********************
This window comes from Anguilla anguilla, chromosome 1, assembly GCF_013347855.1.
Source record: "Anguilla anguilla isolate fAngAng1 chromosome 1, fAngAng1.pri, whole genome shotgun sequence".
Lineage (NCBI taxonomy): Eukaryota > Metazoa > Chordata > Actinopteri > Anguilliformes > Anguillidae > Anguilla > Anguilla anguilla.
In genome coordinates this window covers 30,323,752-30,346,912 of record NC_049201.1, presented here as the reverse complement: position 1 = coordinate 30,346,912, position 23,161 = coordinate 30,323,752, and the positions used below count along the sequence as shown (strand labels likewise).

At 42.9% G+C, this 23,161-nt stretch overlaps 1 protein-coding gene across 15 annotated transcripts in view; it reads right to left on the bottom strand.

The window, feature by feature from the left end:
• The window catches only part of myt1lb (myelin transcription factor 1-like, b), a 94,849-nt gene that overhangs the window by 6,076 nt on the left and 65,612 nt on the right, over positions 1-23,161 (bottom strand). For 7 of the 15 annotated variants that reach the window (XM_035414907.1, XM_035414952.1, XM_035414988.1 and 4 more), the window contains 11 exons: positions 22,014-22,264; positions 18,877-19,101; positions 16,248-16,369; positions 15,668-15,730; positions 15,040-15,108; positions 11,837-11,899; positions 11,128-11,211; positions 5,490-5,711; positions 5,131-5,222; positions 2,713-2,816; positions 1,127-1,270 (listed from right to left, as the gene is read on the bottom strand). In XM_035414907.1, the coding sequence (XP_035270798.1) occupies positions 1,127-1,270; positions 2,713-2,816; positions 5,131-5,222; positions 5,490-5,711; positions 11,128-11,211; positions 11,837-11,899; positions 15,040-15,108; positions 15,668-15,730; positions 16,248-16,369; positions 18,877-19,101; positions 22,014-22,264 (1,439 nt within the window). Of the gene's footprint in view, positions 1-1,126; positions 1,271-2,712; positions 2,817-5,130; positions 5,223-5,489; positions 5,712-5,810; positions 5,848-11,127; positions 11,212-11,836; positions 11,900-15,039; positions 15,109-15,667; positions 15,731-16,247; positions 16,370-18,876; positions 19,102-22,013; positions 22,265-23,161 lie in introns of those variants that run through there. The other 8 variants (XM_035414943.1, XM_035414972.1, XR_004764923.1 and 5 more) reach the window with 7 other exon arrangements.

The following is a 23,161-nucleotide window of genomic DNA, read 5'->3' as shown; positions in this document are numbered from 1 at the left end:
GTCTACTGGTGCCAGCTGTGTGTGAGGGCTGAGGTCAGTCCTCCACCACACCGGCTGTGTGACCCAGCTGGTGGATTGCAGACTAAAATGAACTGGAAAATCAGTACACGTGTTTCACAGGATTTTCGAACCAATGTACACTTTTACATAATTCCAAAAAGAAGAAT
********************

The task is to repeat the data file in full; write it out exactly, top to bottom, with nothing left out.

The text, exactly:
This window comes from Anguilla anguilla, chromosome 1, assembly GCF_013347855.1.
Source record: "Anguilla anguilla isolate fAngAng1 chromosome 1, fAngAng1.pri, whole genome shotgun sequence".
Lineage (NCBI taxonomy): Eukaryota > Metazoa > Chordata > Actinopteri > Anguilliformes > Anguillidae > Anguilla > Anguilla anguilla.
In genome coordinates this window covers 30,323,752-30,346,912 of record NC_049201.1, presented here as the reverse complement: position 1 = coordinate 30,346,912, position 23,161 = coordinate 30,323,752, and the positions used below count along the sequence as shown (strand labels likewise).

At 42.9% G+C, this 23,161-nt stretch overlaps 1 protein-coding gene across 15 annotated transcripts in view; it reads right to left on the bottom strand.

The window, feature by feature from the left end:
• The window catches only part of myt1lb (myelin transcription factor 1-like, b), a 94,849-nt gene that overhangs the window by 6,076 nt on the left and 65,612 nt on the right, over positions 1-23,161 (bottom strand). For 7 of the 15 annotated variants that reach the window (XM_035414907.1, XM_035414952.1, XM_035414988.1 and 4 more), the window contains 11 exons: positions 22,014-22,264; positions 18,877-19,101; positions 16,248-16,369; positions 15,668-15,730; positions 15,040-15,108; positions 11,837-11,899; positions 11,128-11,211; positions 5,490-5,711; positions 5,131-5,222; positions 2,713-2,816; positions 1,127-1,270 (listed from right to left, as the gene is read on the bottom strand). In XM_035414907.1, the coding sequence (XP_035270798.1) occupies positions 1,127-1,270; positions 2,713-2,816; positions 5,131-5,222; positions 5,490-5,711; positions 11,128-11,211; positions 11,837-11,899; positions 15,040-15,108; positions 15,668-15,730; positions 16,248-16,369; positions 18,877-19,101; positions 22,014-22,264 (1,439 nt within the window). Of the gene's footprint in view, positions 1-1,126; positions 1,271-2,712; positions 2,817-5,130; positions 5,223-5,489; positions 5,712-5,810; positions 5,848-11,127; positions 11,212-11,836; positions 11,900-15,039; positions 15,109-15,667; positions 15,731-16,247; positions 16,370-18,876; positions 19,102-22,013; positions 22,265-23,161 lie in introns of those variants that run through there. The other 8 variants (XM_035414943.1, XM_035414972.1, XR_004764923.1 and 5 more) reach the window with 7 other exon arrangements.

The following is a 23,161-nucleotide window of genomic DNA, read 5'->3' as shown; positions in this document are numbered from 1 at the left end:
GTCTACTGGTGCCAGCTGTGTGTGAGGGCTGAGGTCAGTCCTCCACCACACCGGCTGTGTGACCCAGCTGGTGGATTGCAGACTAAAATGAACTGGAAAATCAGTACACGTGTTTCACAGGATTTTCGAACCAATGTACACTTTTACATAATTCCAAAAAGAAGAAT